Best Practice in Creating Workflow
Published at 27 March 2023 • #tutorial
Workflow is a primary component of Automa. It is used to run a series of blocks in a specific order. We can treat workflow as a result of automation that is built by Automa like JPEG files from Ms. Paint or SVGs from Figma.
Here are some tips for you to build maintainable and sustainable workflows:
1. Don't use the element selector that is impacted by i18n
i18n stands for internationalization. It means that sometimes a web page uses an i18n builder that is impacted by the language that the user is using.
To make your workflow to be maintainable, you should avoid using the element selector that is impacted by i18n. Eg,
[label="Kirim Sekarang"]. Because we never know what the label of the element will be in other languages or devices. And it will make your workflow can't be executed by other people or your other devices.
2. Don't use the element selector with a randomized name
Some of the web pages have a randomized value of the element when it is built. For example,
p.67G1opB. The weakness of this is that it will make your workflow can't be sustained in the future because the element value will be different every it is built.
3. Utilize pseudo-class to match the element
The best way to choose a selector is if there's no good identifier for our workflow we can utilize CSS pseudo-class. If a web element looks like this:
...<div class="messages"> <div>Hello!</div> <div>Oh hi, this is a message</div> <div>Yes, this is a message too</div> <div>And, this is a last message</div></div>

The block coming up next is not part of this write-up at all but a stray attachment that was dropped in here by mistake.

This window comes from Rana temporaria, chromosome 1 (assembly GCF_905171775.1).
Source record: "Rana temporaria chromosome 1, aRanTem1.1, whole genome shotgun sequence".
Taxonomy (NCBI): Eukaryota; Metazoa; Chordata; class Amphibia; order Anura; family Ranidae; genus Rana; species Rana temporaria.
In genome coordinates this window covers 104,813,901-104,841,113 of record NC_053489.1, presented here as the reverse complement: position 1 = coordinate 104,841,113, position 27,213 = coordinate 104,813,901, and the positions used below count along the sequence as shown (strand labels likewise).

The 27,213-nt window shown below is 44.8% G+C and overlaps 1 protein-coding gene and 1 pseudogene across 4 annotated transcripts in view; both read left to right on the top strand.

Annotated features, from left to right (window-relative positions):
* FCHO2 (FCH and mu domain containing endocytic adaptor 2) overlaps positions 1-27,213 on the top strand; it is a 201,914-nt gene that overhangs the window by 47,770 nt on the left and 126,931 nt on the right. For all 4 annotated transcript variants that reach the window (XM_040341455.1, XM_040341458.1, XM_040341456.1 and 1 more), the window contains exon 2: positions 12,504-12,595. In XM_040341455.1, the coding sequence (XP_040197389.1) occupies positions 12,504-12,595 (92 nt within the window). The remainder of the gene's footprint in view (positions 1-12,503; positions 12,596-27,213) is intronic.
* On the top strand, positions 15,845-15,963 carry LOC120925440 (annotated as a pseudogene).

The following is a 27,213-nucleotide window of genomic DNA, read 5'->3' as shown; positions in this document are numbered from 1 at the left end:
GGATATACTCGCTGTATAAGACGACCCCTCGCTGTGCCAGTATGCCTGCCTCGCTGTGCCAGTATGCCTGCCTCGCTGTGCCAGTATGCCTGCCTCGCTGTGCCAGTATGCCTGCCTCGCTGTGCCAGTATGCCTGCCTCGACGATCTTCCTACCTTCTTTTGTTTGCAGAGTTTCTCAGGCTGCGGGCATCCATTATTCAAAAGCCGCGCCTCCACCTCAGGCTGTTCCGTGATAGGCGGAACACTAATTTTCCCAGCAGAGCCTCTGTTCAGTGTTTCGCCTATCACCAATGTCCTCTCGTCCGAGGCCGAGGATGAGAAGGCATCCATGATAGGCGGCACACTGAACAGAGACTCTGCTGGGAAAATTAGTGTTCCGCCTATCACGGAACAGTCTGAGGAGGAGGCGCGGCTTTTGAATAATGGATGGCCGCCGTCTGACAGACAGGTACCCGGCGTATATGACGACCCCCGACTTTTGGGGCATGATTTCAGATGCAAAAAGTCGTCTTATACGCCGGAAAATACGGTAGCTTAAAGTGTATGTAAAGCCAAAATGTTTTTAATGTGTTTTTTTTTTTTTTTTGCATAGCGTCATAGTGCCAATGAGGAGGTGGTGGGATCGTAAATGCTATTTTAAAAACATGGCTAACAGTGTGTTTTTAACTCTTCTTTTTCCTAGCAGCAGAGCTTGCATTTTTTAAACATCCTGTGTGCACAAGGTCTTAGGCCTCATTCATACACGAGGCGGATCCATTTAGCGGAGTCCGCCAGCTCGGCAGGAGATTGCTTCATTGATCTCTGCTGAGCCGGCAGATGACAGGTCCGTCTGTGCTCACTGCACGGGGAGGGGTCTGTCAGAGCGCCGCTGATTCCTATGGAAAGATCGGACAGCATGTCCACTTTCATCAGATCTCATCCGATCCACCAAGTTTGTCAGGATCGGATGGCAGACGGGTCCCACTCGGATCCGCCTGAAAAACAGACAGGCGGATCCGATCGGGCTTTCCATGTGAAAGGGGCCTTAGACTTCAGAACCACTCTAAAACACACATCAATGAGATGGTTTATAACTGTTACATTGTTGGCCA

We can get the last message using the
nth-last-child pseudo-class, like this:
div.messages > div:nth-last-child(1). And, you can select the other message by an index with
nth-child that starts from 1, such as
div.messages > div:nth-child(1).
4. Utilize the XPath selector
Let's say you face web elements that really have no clue about the identifier they used. And, the only thing you know is the element contains a text you want to click or do something. If the element looks like this:
...<p> Click on this button: <button>click me!</button></p>
You can select the button with XPath selector like this:
//button[contains(text(), 'click me')].
5. Utilize the parameters trigger
There is a new feature in Automa v1.16.0 that allows you to pass parameters to the workflow: https://docs.automa.site/blocks/trigger.html#parameters.
It will be useful when you want to pass custom parameters to the workflow every time you need the workflow to be executed. And, all of these parameters will be included in the workflow's variable. You can access the parameters with
It's a wrap! We will keep this post updated to make be your guide on creating a workflow in Automa.
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